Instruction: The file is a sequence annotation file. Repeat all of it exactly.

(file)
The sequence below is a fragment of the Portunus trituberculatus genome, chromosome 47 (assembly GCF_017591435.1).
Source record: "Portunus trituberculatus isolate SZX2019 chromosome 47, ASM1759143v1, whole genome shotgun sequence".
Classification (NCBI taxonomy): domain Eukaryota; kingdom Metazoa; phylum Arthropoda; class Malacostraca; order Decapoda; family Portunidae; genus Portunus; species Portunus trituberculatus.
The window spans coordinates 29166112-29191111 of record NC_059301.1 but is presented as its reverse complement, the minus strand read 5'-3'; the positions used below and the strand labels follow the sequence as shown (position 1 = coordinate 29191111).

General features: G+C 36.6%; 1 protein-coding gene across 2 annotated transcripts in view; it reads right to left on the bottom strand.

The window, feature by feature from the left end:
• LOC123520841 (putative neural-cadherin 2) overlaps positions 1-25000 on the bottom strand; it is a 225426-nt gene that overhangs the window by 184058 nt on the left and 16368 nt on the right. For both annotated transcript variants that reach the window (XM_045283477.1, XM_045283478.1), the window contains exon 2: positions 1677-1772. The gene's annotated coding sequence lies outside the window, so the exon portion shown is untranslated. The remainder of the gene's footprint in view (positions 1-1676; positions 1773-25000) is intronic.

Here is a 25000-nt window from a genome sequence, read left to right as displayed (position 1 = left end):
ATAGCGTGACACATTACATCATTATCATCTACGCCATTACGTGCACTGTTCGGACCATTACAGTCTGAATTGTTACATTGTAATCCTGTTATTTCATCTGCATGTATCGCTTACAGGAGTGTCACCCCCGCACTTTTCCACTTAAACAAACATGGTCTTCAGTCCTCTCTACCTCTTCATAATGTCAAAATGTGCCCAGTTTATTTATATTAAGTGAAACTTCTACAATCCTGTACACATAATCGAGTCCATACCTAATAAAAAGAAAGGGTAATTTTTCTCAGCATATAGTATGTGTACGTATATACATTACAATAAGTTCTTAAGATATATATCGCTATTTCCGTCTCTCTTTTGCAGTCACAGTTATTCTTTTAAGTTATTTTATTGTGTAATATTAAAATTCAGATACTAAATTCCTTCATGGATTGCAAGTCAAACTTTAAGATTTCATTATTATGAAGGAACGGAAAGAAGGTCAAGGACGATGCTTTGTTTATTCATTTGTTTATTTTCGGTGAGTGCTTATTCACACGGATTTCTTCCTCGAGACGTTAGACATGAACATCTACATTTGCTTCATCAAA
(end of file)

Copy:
The sequence below is a fragment of the Portunus trituberculatus genome, chromosome 47 (assembly GCF_017591435.1).
Source record: "Portunus trituberculatus isolate SZX2019 chromosome 47, ASM1759143v1, whole genome shotgun sequence".
Classification (NCBI taxonomy): domain Eukaryota; kingdom Metazoa; phylum Arthropoda; class Malacostraca; order Decapoda; family Portunidae; genus Portunus; species Portunus trituberculatus.
The window spans coordinates 29166112-29191111 of record NC_059301.1 but is presented as its reverse complement, the minus strand read 5'-3'; the positions used below and the strand labels follow the sequence as shown (position 1 = coordinate 29191111).

General features: G+C 36.6%; 1 protein-coding gene across 2 annotated transcripts in view; it reads right to left on the bottom strand.

The window, feature by feature from the left end:
• LOC123520841 (putative neural-cadherin 2) overlaps positions 1-25000 on the bottom strand; it is a 225426-nt gene that overhangs the window by 184058 nt on the left and 16368 nt on the right. For both annotated transcript variants that reach the window (XM_045283477.1, XM_045283478.1), the window contains exon 2: positions 1677-1772. The gene's annotated coding sequence lies outside the window, so the exon portion shown is untranslated. The remainder of the gene's footprint in view (positions 1-1676; positions 1773-25000) is intronic.

Here is a 25000-nt window from a genome sequence, read left to right as displayed (position 1 = left end):
ATAGCGTGACACATTACATCATTATCATCTACGCCATTACGTGCACTGTTCGGACCATTACAGTCTGAATTGTTACATTGTAATCCTGTTATTTCATCTGCATGTATCGCTTACAGGAGTGTCACCCCCGCACTTTTCCACTTAAACAAACATGGTCTTCAGTCCTCTCTACCTCTTCATAATGTCAAAATGTGCCCAGTTTATTTATATTAAGTGAAACTTCTACAATCCTGTACACATAATCGAGTCCATACCTAATAAAAAGAAAGGGTAATTTTTCTCAGCATATAGTATGTGTACGTATATACATTACAATAAGTTCTTAAGATATATATCGCTATTTCCGTCTCTCTTTTGCAGTCACAGTTATTCTTTTAAGTTATTTTATTGTGTAATATTAAAATTCAGATACTAAATTCCTTCATGGATTGCAAGTCAAACTTTAAGATTTCATTATTATGAAGGAACGGAAAGAAGGTCAAGGACGATGCTTTGTTTATTCATTTGTTTATTTTCGGTGAGTGCTTATTCACACGGATTTCTTCCTCGAGACGTTAGACATGAACATCTACATTTGCTTCATCAAA